What sexual problems can occur in men with diabetes? Erectile Dysfunction Erectile dysfunction is a consistent inability to have an erection firm enough for sexual intercourse. The condition includes the total inability to have an erection and the inability to sustain an erection. Estimates of the prevalence of erectile dysfunction in men with diabetes vary widely, ranging from 20 to 75 percent. Men who have diabetes are two to three times more likely to have erectile dysfunction than men who do not have diabetes. Among men with erectile dysfunction, those with diabetes may experience the problem as much as 10 to 15 years earlier than men without diabetes. Research suggests that erectile dysfunction may be an early marker of diabetes, particularly in men ages 45 and younger. In addition to diabetes, other major causes of erectile dysfunction include high blood pressure, kidney disease, alcohol abuse, and blood vessel disease. Erectile dysfunction may also occur because of the side effects of medications, psychological factors, smoking, and hormonal deficiencies. Men who experience erectile dysfunction should consider talking with a health care provider. The health care provider may ask about the patient's medical history, the type and frequency of sexual problems, medications, smoking and drinking habits, and other health conditions. A physical exam and laboratory tests may help pinpoint causes of sexual problems. The health care provider will check blood glucose control and hormone levels and may ask the patient to do a test at home that checks for erections that occur during sleep. The health care provider may also ask whether the patient is depressed or has recently experienced upsetting changes in his life. Treatments for erectile dysfunction caused by nerve damage, Continue reading >>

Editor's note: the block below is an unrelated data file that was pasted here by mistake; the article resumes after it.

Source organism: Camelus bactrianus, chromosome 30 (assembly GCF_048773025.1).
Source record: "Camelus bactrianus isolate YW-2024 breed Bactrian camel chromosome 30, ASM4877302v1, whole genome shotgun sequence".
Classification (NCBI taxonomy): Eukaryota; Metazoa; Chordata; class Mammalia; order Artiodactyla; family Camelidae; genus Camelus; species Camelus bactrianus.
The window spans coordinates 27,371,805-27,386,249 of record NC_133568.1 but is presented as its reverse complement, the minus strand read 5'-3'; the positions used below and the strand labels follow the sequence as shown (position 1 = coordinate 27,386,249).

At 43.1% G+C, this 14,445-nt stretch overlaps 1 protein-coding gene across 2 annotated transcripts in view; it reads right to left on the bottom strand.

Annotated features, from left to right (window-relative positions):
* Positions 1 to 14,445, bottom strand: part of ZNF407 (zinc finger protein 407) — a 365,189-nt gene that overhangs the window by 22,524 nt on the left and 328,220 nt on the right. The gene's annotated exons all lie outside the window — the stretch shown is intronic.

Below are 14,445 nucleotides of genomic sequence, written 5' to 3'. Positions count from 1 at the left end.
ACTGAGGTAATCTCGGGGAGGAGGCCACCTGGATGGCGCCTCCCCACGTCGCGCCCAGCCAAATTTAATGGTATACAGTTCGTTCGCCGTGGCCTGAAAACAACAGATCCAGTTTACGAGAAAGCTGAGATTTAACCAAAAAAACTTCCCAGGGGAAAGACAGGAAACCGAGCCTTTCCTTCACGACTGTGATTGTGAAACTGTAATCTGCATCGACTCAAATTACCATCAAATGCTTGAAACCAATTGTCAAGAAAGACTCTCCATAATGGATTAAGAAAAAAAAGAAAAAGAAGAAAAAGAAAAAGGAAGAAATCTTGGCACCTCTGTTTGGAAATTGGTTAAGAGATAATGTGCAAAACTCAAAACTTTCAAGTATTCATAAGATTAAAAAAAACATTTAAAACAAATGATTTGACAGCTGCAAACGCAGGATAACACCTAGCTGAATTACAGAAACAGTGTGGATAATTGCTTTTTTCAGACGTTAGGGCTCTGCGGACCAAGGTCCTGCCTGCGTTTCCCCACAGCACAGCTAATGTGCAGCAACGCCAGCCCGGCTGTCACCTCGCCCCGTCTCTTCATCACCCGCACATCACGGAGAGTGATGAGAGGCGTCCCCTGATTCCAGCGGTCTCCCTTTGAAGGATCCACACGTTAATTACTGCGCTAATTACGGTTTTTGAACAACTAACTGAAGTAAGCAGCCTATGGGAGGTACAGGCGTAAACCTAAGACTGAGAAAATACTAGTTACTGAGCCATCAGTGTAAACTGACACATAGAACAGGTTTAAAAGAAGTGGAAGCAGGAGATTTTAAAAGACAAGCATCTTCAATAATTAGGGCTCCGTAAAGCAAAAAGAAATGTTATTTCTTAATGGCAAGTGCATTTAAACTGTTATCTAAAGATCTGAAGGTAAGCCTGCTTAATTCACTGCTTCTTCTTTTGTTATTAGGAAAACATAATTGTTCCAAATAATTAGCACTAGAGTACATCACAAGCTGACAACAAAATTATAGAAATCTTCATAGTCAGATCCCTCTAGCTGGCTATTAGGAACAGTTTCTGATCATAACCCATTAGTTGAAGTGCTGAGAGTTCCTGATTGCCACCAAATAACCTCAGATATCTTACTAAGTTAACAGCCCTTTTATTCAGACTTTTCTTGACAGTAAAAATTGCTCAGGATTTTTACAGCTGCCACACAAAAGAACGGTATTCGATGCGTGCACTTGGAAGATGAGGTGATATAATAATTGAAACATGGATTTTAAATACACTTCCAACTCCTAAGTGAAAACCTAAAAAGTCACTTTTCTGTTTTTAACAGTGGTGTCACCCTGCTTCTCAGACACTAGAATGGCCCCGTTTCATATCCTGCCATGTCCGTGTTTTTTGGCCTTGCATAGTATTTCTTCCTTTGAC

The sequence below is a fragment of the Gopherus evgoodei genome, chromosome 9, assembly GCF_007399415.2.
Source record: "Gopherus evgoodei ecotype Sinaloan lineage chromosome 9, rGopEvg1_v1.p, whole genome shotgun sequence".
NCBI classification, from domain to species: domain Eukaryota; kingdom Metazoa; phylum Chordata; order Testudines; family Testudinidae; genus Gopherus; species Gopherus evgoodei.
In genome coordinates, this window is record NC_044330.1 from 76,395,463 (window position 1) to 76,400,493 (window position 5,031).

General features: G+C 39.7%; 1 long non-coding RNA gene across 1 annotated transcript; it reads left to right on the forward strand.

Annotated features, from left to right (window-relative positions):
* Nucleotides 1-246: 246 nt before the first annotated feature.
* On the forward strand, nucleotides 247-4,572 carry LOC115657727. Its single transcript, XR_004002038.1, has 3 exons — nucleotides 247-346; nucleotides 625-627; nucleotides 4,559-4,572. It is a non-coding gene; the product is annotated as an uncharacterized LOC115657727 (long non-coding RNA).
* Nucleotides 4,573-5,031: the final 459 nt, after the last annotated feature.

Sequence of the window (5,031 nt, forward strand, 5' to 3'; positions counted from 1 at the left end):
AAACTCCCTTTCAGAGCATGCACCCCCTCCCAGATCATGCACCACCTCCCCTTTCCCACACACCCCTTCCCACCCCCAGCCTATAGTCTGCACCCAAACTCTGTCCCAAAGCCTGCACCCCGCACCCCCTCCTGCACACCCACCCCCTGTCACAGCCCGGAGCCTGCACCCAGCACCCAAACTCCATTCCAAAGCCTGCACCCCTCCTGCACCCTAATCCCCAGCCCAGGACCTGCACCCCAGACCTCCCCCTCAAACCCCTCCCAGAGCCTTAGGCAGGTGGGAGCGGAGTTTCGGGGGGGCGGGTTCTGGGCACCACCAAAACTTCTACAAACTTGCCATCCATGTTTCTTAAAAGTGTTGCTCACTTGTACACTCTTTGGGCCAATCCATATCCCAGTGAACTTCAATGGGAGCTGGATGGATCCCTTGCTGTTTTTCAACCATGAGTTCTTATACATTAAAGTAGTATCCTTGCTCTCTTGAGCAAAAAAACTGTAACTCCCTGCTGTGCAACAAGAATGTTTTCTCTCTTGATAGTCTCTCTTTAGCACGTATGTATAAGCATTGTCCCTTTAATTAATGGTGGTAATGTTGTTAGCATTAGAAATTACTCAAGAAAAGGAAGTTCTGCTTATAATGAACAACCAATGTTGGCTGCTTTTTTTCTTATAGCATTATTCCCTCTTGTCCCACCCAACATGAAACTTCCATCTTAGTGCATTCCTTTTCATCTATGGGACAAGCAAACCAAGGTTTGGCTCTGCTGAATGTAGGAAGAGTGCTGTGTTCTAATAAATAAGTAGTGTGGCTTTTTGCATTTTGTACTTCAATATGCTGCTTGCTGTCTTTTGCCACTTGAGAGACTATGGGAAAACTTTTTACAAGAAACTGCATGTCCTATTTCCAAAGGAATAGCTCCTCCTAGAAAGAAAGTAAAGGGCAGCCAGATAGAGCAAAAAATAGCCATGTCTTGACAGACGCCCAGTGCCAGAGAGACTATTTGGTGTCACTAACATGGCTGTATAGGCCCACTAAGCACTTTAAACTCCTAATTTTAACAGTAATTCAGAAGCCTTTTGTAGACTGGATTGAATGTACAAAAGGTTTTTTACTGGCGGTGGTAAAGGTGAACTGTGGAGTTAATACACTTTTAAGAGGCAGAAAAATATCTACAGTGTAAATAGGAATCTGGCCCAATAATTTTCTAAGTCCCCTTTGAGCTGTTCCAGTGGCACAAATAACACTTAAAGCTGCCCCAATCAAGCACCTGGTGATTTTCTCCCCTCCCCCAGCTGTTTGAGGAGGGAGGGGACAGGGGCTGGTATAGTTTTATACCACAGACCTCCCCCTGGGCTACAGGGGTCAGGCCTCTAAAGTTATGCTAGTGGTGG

Alogliptin / Metformin Side Effects

Alogliptin / Metformin Side Effects